Job Outlook for Older Americans: Should You Fish, or Cut Bait in Mexico?
I’ve been seeing some articles lately about the robust American economy and the historically low unemployment rate. CNBC has even reported a “suddenly hot job market,” for workers over 50.
Given that I had never heard anything so absurd in my life, I couldn’t help but take some time to determine if a miracle had indeed occurred in the U.S. while I was in Mexico. Was it true that the country is experiencing an employment trend that has never happened in the entire history of mankind - An unprecedented preference for older workers as the headlines suggest?
My website promotes the idea of Mexico as an alternative for those who want to retire and cannot afford to do so in the U.S. - especially with the current crisis in American healthcare costs (Ours is most expensive healthcare system in the world). My own move to Mexico in 2014 was ignited by the poor job outlook for people over 50.
You may think that good employment news for older people runs counter to what I promote. It doesn’t. The idea of moving to Mexico is also based on a great philosophical truth unrelated to the job market. More on that later.
I think that it’s sad that people often don’t have the choice but to delay really living their life until just about the time it might end, that we must put off living for our own concerns or put off creating our life work until our 50’s or 60’s. The philosopher Seneca expressed it better than I ever could when he cautioned how “toxic it is for the soul” to toil away towards the goals set by another. He said
“The most wretched are those who are toiling not even at their own preoccupations but must regulate their sleep by another’s, and their walk by another’s pace, and obey orders in those freest of all things, loving and hating. If such people want to know how short their lives are, let them reflect how small a portion is their own”
Maybe you are trying to decide whether you should fish from the American economy or cut bait and live in a less expensive country. Perhaps you are wondering how much of the news regarding an improved job outlook is hype (by those whose job it is to make Baby Boomers feel like anything is still possible), and how much is a fortuitous dove-tailing of a tight job market with a lot of available older workers.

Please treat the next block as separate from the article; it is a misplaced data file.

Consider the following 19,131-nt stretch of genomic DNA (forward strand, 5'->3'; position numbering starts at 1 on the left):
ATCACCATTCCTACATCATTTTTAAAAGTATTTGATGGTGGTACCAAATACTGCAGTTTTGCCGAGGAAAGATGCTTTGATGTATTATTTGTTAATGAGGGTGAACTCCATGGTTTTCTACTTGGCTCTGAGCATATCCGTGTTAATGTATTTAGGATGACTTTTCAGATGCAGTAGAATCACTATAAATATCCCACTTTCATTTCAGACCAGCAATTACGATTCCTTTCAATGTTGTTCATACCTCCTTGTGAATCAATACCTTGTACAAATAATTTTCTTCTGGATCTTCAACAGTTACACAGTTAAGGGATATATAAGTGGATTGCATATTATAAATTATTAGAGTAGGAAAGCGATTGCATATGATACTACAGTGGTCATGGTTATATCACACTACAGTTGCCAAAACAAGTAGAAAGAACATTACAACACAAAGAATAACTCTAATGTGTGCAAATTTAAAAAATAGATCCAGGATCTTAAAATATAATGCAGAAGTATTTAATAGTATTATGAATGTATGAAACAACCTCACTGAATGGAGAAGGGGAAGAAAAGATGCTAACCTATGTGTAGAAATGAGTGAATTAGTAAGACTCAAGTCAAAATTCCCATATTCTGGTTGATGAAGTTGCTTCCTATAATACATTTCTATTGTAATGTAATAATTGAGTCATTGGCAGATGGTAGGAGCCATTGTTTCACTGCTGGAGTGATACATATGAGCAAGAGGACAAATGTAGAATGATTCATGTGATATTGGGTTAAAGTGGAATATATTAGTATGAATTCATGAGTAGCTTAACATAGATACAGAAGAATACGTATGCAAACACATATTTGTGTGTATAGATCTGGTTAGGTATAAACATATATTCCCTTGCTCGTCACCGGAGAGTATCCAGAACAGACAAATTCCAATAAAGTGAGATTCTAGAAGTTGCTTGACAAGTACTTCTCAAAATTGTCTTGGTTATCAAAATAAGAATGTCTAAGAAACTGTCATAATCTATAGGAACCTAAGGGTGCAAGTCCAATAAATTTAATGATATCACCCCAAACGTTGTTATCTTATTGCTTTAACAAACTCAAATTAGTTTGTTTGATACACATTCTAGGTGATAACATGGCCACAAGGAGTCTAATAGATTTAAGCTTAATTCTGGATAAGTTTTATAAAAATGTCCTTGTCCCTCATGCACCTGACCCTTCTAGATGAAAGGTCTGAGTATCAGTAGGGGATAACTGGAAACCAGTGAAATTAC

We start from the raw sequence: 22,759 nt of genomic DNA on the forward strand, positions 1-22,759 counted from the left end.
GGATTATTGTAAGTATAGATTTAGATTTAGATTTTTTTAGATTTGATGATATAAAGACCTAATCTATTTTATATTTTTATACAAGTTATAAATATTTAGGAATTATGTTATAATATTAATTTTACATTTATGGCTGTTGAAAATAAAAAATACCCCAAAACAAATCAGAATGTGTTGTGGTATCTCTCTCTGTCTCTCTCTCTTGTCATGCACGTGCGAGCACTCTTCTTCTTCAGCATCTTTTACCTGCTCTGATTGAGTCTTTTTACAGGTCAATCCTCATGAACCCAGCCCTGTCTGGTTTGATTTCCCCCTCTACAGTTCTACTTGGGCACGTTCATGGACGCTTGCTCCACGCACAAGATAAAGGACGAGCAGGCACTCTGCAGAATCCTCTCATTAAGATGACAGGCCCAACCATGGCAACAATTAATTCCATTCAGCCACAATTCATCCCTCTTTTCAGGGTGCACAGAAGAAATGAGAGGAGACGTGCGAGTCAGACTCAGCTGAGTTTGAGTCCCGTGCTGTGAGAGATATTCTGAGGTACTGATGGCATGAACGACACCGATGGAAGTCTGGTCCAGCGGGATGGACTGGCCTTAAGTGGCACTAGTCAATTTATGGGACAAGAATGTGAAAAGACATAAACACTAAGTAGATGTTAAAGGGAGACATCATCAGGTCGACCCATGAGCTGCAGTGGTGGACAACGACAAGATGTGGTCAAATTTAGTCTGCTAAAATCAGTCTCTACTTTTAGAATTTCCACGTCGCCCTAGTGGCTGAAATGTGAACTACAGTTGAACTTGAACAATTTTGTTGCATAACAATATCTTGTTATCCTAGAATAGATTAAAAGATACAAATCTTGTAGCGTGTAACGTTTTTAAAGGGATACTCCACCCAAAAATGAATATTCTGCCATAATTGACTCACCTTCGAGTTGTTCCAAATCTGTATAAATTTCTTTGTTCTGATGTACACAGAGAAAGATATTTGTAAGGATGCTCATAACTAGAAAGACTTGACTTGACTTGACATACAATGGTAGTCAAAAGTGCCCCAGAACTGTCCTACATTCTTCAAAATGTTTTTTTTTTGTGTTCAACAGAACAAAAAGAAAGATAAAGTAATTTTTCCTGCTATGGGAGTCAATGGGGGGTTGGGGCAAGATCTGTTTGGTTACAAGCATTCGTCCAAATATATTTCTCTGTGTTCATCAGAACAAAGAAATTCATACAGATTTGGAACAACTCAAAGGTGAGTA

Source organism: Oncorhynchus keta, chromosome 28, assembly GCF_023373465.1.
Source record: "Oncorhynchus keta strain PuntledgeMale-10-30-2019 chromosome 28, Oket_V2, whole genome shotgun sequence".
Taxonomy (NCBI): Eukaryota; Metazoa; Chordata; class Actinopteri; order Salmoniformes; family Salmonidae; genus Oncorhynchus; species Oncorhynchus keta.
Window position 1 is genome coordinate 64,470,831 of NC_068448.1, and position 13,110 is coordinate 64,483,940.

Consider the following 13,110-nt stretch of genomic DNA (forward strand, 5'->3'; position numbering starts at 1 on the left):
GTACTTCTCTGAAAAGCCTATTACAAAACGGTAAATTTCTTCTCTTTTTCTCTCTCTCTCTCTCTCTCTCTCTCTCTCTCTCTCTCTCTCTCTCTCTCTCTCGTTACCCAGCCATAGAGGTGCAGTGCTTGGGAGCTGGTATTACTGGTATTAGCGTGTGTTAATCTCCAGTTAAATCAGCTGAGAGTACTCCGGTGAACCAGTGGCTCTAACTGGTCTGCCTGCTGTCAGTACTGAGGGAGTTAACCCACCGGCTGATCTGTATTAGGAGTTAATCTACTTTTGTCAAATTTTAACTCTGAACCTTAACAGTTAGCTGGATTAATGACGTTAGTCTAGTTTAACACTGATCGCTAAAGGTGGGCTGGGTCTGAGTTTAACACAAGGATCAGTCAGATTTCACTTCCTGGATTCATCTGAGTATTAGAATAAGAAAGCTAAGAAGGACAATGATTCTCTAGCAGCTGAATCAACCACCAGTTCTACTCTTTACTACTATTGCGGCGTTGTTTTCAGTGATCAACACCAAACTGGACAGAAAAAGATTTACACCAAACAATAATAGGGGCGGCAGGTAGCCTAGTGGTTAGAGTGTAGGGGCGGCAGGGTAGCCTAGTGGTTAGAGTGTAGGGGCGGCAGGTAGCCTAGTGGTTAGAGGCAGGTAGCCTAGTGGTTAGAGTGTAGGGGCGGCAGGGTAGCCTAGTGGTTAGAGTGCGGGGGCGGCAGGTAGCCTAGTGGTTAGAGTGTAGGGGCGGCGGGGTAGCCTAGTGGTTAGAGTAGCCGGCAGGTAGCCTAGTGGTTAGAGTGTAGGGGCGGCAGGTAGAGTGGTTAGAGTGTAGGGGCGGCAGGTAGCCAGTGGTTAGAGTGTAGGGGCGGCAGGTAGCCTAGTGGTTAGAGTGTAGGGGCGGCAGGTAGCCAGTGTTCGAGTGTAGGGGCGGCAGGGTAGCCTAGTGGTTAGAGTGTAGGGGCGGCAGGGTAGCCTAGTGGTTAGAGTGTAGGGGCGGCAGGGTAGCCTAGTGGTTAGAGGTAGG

Many of us will retire later than our parents did. Those over 50 were the hardest hit by the Great Recession. We lost jobs in our peak earning years, and many saw a big reduction in income when and if they did find new work. Retirement savings were decimated, forcing many to continue working at a time they had planned to retire.
According to the U.S. Bureau of Labor Statistics, labor force participation is expected to increase the fastest for people 65 to 74, through 2014 although they make up the smallest number of workers overall. Over half work for financial reasons.
The good news is that older are finding work again after those first bleak post-Recession years. The unemployment rate for people 55 and older is now just 3.1%, less than the overall jobless rate of 3.9%. The time it takes for an older unemployed person to get a new job has decreased from 50 to 34 weeks. Healthcare jobs are expected to lead employment growth. What other kinds of work are these employers breaking down doors to fill?
When you consider published lists of jobs that most favorable to older workers, sources often lump together those that take a high amount of training and experience, like a dental hygienist, library technicians, dress-makers and embalmers, with those that don’t, like amusement park attendants and crossing guards. Let’s look at both.